posed parts become dark, therefore a painting upon glass or an engraving used as a screen above such prepared paper or leather gave a copy the reverse of the superimposed design as regards light and shade.
The images given by the camera-obscura Davy found to be too faint to produce an effect upon paper prepared with nitrate of silver, but the solar microscope was used with success.
All the pictures made in this way had to be carefully preserved from daylight, or the whole surface would blacken, as a necessary consequence, and neither Wedgwood nor Davy ever overcame this difficulty, or found means to fix such photographs and render them permanent.
To Wedgwood, however, must be accorded the honor of having been the first to produce a photograph, in the artistic and technical sense of the word.
Dr. Thomas Young, the originator of the undulatory theory of light, published in 1804 some important researches on the chemical rays.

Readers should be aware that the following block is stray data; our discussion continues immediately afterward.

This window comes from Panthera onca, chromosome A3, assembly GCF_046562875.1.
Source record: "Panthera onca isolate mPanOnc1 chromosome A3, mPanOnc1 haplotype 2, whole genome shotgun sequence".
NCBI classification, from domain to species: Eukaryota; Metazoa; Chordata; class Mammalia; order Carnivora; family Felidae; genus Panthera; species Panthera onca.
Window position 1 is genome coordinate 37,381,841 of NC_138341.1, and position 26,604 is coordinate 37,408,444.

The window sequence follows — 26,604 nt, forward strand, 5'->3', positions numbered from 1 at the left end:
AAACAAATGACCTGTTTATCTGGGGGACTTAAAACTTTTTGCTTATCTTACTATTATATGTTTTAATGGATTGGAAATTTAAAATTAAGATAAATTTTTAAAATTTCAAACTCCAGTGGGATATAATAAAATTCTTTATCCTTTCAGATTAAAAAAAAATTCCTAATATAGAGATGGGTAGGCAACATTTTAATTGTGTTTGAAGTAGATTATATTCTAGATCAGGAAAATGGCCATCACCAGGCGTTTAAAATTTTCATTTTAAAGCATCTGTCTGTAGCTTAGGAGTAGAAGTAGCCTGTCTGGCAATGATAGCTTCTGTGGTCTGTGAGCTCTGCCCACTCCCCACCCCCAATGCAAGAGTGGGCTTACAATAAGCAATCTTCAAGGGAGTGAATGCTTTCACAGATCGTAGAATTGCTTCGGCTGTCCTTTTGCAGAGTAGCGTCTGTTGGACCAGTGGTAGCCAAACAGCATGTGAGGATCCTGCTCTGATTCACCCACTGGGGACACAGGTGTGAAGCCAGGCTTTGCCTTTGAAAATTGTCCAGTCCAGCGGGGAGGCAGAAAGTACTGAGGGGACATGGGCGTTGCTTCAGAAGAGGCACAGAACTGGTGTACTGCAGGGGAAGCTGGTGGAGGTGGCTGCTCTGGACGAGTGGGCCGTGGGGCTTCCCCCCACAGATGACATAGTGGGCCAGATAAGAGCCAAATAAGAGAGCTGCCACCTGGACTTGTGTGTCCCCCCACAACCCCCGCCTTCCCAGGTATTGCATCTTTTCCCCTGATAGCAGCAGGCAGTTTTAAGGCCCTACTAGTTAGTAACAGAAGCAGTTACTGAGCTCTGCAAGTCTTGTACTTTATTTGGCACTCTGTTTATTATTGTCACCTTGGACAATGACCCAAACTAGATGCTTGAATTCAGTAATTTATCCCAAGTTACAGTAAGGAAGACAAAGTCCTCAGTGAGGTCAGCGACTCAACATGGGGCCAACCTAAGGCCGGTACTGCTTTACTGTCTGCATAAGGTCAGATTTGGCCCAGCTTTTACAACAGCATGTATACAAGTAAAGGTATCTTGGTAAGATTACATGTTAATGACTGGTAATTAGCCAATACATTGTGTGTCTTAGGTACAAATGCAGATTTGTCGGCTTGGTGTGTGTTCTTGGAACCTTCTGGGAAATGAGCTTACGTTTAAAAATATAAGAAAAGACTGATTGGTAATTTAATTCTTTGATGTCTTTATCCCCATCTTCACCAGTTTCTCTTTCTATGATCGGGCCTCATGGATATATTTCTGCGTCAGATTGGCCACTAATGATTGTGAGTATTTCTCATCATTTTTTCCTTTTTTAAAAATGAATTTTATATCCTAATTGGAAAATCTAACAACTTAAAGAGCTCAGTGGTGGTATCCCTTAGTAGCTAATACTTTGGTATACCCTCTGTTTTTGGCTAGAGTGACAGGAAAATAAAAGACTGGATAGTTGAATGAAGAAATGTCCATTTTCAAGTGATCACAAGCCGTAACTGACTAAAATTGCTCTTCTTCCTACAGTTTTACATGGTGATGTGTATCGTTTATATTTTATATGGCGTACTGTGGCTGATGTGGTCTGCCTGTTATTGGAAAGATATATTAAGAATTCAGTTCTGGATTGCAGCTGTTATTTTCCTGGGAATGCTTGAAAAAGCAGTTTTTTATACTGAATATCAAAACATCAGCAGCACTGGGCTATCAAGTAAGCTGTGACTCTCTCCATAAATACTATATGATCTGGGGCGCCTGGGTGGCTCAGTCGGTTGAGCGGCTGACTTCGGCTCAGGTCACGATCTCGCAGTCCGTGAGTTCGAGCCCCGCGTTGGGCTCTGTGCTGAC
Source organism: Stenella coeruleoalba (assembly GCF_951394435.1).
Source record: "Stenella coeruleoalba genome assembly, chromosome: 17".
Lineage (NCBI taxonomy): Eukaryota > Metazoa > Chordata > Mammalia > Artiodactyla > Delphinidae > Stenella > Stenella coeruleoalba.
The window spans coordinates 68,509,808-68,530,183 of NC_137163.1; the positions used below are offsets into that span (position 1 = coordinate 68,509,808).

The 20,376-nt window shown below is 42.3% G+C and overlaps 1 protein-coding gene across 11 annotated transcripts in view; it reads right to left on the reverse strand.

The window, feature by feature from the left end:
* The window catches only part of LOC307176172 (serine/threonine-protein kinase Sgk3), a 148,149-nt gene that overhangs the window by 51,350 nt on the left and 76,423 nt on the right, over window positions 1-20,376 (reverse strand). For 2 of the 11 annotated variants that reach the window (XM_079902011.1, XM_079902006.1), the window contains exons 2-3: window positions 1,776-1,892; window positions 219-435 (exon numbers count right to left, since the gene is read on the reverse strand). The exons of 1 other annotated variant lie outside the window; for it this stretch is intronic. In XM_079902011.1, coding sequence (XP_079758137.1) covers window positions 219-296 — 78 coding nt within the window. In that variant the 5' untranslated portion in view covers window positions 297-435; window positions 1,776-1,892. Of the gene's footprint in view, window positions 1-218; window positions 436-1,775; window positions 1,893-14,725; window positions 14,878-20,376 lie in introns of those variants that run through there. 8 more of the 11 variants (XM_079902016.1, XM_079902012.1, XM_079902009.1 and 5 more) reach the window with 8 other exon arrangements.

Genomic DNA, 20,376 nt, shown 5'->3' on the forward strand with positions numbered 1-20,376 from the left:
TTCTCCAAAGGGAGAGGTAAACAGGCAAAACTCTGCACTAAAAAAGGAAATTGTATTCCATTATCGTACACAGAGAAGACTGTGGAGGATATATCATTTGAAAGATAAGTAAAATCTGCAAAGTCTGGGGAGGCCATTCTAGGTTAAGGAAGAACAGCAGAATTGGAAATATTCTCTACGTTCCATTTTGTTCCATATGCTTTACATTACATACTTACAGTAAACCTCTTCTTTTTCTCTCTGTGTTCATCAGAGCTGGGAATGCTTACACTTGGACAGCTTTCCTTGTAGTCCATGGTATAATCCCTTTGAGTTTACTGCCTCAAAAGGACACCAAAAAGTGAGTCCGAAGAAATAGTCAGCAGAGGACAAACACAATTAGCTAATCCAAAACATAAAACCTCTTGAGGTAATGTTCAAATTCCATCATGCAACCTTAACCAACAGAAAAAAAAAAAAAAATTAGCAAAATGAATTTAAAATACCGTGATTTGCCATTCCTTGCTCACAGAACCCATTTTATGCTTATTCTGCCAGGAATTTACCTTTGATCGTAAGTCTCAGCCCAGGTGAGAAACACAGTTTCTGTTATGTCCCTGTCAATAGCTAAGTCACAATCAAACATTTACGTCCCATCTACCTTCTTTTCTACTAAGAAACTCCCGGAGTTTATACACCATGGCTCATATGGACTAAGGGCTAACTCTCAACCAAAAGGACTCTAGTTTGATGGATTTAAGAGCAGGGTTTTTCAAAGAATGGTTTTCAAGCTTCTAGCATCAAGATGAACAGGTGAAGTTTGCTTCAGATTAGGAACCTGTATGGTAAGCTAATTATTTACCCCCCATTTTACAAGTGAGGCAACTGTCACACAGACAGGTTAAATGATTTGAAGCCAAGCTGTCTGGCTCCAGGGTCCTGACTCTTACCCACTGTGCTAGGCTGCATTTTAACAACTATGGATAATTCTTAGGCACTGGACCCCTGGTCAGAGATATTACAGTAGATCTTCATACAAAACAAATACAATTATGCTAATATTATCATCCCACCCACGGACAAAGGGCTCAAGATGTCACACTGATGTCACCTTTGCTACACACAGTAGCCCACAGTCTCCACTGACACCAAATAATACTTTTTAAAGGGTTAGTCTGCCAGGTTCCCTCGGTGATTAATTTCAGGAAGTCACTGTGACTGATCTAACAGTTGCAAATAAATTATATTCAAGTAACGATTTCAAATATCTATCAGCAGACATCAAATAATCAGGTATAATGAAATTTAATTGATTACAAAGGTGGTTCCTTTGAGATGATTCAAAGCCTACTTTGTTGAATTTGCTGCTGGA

In 1809, Gay Lussac and Thenard made the exceedingly
emonstrations were regarded with much applause.
Their peculiar views on the connection of the external brain with the character met with many opponents.
In 1807, they began lecturing in Paris, and large and learned audiences sometimes listened to their expositions.
Cuvier is said to have received their system favorably at first, but to have been afterwards swayed by the haughtiness of the First Consul, who had seen with displeasure that the French Institute had awarded a prize medal to Sir H. Davy for his galvanic experiments, and at a levee rated the wise men of his land, for allowing themselves to be taught chemistry by an Englishman, and anatomy by a German.
In Paris the two lecturers began publishing.
They remained in that city until 1813.
The next year, Spurzheim went over to England, and thence to Scotland, lecturing in various places, London included.
To Edinburg he devoted seven months, the Edinburg Review having come out very strongly against him. He procured but on